The White House made a truly game-changing announcement on Monday that looks like it could radically change the economics of the ongoing government shutdown.
Here's the background. One of the big land mines ahead is (or maybe was) that the Internal Revenue Service is (or again, maybe was ) prohibited from processing federal tax refunds during a shutdown.
The reason is that the government can only perform "essential" functions, like protecting lives and government property. Paying tax refunds wouldn't seem to fit that legal definition.
As The Wall Street Journal reports, "Until Monday, the Trump administration and its predecessors had said refunds couldn't be paid while the IRS was shut."
But that meant that millions of Americans who are expecting between $100 billion and $200 billion back on their taxes (maybe more) starting next month, wouldn't get it. And that in turn meant massive potential economic and political risk for the Trump administration.
So, on Monday, the White House announced it's simply going to change the legal ruling.
"We're going to continue to take steps like that to mitigate the impact," Vice President Mike Pence said after the announcement, according to the Journal.
How does the legal argument work to justify the 180-degree change ? So far, the White House hasn't said. However, it's not clear who if anyone would challenge the decision in court.
Who wants to be the one person in America working to try to stop millions of Americans from getting paid?
Practically speaking, there is another issue, which is that the IRS has to examine tax returns before it can process refunds. Much of that can happen automatically, but there is a human element to the process.
Currently, the IRS is operating with only 12 percent of its employees working -- and none of them are getting paid.
But let's stipulate that if the administration believes it can simply change the law on what an "essential" government function is, it probably will come up with a way to bring people back to work to process the returns and refunds.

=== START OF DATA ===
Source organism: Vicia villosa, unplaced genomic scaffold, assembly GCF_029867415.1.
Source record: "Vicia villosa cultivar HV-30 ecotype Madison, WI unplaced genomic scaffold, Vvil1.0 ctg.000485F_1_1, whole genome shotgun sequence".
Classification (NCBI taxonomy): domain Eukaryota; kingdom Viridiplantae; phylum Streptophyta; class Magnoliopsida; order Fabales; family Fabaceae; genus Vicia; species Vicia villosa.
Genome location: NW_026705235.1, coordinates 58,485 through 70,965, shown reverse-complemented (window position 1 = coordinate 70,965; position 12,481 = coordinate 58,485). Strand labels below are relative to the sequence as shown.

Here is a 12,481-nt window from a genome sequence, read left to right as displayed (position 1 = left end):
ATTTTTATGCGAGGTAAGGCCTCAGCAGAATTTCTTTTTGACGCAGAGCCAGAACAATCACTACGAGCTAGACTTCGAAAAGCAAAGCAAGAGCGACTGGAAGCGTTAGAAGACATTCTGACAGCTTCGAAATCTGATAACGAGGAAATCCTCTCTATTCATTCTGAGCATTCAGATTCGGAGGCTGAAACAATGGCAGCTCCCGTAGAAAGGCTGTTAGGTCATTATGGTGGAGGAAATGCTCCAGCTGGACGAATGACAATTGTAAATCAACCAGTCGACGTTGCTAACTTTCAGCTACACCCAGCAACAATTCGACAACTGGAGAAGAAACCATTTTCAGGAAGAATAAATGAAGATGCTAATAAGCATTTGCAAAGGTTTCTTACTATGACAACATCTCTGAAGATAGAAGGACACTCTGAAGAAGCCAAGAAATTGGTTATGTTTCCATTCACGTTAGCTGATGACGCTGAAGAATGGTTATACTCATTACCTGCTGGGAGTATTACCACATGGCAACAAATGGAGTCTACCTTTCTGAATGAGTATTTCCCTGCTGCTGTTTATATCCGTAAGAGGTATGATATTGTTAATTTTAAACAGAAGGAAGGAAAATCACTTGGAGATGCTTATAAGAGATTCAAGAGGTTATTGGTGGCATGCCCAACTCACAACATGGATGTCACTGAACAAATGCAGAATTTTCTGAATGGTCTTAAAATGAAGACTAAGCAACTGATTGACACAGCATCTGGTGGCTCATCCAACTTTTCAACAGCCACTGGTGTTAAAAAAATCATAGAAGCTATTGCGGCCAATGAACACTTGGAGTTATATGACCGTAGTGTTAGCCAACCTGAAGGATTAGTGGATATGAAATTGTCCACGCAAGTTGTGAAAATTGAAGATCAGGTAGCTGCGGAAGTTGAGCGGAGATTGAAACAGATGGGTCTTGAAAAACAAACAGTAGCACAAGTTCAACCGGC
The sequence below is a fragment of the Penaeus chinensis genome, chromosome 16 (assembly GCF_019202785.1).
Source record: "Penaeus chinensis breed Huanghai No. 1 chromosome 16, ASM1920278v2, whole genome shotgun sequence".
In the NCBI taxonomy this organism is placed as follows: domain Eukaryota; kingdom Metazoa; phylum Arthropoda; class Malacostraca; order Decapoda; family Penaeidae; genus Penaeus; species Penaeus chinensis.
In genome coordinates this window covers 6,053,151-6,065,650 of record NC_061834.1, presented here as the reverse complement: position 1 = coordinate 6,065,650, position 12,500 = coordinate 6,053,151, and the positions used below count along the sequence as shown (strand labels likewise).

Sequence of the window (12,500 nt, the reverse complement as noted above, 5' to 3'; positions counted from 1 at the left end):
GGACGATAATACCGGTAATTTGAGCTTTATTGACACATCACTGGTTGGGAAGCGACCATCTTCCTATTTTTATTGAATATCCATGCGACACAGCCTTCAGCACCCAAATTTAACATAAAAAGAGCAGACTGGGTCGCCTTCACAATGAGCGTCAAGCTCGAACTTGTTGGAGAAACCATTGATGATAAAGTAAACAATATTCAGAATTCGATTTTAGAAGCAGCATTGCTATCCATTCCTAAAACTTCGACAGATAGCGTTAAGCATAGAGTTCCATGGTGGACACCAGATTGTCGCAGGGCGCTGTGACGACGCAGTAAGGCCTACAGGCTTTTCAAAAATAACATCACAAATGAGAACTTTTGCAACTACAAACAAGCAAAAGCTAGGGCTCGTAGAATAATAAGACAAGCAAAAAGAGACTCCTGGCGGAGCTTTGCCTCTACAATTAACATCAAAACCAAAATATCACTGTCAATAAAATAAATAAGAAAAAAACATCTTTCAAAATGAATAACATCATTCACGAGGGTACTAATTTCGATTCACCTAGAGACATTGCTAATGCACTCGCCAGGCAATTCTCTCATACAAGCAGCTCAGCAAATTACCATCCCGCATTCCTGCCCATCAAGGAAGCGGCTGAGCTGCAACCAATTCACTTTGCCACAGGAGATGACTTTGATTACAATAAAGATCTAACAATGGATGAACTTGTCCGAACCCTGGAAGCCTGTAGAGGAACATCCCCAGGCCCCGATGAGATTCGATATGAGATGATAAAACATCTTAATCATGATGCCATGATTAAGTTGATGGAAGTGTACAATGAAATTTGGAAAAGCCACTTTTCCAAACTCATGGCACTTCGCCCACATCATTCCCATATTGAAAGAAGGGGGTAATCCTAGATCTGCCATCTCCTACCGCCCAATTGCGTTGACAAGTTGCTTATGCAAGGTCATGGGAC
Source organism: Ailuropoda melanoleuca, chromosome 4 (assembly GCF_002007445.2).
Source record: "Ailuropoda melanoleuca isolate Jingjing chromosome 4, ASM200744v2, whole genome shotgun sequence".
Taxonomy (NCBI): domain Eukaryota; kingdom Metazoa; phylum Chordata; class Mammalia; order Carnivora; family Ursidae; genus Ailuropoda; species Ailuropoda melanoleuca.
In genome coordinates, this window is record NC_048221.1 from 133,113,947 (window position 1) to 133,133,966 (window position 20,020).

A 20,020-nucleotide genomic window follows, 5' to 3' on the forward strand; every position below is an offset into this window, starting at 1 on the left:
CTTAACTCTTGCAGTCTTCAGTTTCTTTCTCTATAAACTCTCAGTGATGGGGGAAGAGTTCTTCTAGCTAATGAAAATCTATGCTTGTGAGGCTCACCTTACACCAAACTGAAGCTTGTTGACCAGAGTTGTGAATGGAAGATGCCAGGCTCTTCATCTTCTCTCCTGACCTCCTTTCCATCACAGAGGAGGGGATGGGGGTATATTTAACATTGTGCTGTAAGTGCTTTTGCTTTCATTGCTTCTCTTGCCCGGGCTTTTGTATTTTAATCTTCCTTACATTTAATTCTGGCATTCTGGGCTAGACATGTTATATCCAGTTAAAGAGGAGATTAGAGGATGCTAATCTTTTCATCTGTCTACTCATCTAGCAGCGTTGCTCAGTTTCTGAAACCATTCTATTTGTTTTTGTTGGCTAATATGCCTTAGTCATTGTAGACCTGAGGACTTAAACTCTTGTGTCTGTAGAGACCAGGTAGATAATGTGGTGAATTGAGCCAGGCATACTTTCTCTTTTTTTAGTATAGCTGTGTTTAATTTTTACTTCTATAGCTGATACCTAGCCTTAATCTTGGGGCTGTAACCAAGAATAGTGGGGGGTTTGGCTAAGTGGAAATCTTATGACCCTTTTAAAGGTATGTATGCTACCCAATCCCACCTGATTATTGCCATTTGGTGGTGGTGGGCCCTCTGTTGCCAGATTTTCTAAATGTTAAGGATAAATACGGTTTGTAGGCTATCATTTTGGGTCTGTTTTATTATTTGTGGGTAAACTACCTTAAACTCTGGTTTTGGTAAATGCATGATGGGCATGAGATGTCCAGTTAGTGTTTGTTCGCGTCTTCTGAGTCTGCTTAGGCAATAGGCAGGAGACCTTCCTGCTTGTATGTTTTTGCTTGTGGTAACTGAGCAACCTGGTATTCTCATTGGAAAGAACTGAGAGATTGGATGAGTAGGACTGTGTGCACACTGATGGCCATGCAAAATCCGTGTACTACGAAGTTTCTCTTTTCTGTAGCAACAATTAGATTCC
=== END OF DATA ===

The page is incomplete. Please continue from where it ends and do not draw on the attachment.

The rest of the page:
The announcement doesn't change other parts of the shutdown of course. There's still a giant chasm apparently between President Trump and Democrats in Congress about whether Trump should get $5 billion to build a wall separating the U.S. from Mexico.
It appears Democrats in the Senate will try to push the matter by refusing to take up any other matters besides the shutdown. Their goal is to force a vote on a "clean" budget--which would carve out the border wall debate and open the rest of the government--and which the House, controlled by Democrats, has already passed.
For his part, President Trump plans to address the nation tomorrow night, and to visit the border to make his case. Previously, he'd threatened to keep the government closed for "months or even years" if necessary to get the money for the wall.
At least 800,000 federal government workers aren't getting their salaries in the meantime, and the U.S. Department of Housing and Urban Development apparently has now realized it didn't reauthorize a rent assistance program before the shutdown began-- meaning low income Americans who depend on it might not be able to pay their rent.
Also, 38 million Americans who count on the government's Supplemental Nutrition Assistance Program (SNAP) are slated to get reduced benefits for February and nothing at all for March if the shutdown lasts that long.
Another anonymous administration official told The Washington Post that the White House is trying to figure out a legal way to pay SNAP benefits, however, possibly using an aggressive legal argument similar to the tax refund idea--so maybe our next report on this will be good news on that front.
Of course, better news will be when the entire thing comes to an end. If the shutdown lasts through this weekend, it will be the longest in U.S. history.